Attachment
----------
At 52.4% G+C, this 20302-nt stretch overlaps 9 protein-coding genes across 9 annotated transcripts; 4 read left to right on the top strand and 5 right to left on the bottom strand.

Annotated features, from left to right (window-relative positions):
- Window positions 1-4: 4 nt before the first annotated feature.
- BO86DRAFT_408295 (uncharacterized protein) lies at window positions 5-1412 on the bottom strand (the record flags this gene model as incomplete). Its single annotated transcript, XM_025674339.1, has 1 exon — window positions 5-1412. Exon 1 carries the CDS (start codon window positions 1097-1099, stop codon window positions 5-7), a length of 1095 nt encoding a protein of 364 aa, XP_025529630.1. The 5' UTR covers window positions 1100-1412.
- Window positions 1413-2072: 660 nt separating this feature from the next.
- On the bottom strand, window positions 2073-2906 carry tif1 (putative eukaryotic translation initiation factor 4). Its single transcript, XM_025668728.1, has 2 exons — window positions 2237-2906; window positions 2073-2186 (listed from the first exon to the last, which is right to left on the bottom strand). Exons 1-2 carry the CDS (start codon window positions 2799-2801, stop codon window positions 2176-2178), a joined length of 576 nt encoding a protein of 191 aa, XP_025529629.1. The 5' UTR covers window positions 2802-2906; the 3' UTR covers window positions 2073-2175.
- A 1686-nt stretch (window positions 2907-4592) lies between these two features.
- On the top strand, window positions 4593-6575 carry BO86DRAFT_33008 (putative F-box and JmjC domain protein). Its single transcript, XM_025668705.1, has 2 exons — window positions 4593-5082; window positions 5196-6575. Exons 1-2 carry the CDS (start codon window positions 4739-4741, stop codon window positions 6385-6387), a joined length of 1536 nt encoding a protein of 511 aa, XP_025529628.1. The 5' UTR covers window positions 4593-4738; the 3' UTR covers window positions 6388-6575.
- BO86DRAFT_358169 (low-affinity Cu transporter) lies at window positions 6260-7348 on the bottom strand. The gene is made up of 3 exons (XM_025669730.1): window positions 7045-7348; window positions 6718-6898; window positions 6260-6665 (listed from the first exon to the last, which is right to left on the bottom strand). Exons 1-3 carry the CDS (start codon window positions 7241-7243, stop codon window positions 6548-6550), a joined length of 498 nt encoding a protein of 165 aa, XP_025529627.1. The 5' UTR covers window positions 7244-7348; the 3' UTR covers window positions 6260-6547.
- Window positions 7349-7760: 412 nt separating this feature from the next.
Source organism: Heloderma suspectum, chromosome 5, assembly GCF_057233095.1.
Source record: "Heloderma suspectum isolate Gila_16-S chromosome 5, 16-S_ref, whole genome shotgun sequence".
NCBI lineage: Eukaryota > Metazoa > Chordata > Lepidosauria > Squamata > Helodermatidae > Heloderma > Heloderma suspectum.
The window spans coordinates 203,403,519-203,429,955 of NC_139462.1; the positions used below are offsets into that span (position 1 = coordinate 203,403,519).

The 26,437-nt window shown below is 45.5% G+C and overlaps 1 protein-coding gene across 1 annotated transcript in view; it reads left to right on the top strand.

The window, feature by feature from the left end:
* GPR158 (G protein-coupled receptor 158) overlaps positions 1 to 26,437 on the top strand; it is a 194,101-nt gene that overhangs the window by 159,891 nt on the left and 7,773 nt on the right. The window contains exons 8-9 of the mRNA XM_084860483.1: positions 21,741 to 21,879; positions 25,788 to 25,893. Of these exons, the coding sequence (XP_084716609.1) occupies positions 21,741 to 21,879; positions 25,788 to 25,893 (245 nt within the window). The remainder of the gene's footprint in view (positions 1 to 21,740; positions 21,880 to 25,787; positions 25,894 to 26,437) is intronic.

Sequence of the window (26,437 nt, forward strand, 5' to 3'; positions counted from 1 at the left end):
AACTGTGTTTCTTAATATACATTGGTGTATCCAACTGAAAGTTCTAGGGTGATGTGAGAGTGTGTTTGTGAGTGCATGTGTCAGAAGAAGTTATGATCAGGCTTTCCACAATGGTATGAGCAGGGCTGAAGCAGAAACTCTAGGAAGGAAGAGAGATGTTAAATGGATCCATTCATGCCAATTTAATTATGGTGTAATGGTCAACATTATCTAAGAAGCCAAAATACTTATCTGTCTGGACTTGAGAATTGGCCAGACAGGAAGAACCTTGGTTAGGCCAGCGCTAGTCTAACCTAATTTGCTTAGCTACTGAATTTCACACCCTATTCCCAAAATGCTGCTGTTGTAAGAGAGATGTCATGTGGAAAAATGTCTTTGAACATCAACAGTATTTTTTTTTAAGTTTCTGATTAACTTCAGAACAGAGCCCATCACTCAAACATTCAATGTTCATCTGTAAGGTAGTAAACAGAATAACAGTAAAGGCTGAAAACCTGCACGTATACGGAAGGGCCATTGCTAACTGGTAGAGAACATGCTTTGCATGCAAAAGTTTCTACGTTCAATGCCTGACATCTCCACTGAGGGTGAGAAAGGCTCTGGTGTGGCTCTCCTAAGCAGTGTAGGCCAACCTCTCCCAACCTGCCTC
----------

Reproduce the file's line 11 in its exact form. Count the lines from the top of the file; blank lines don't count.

Source organism: Heloderma suspectum, chromosome 5, assembly GCF_057233095.1.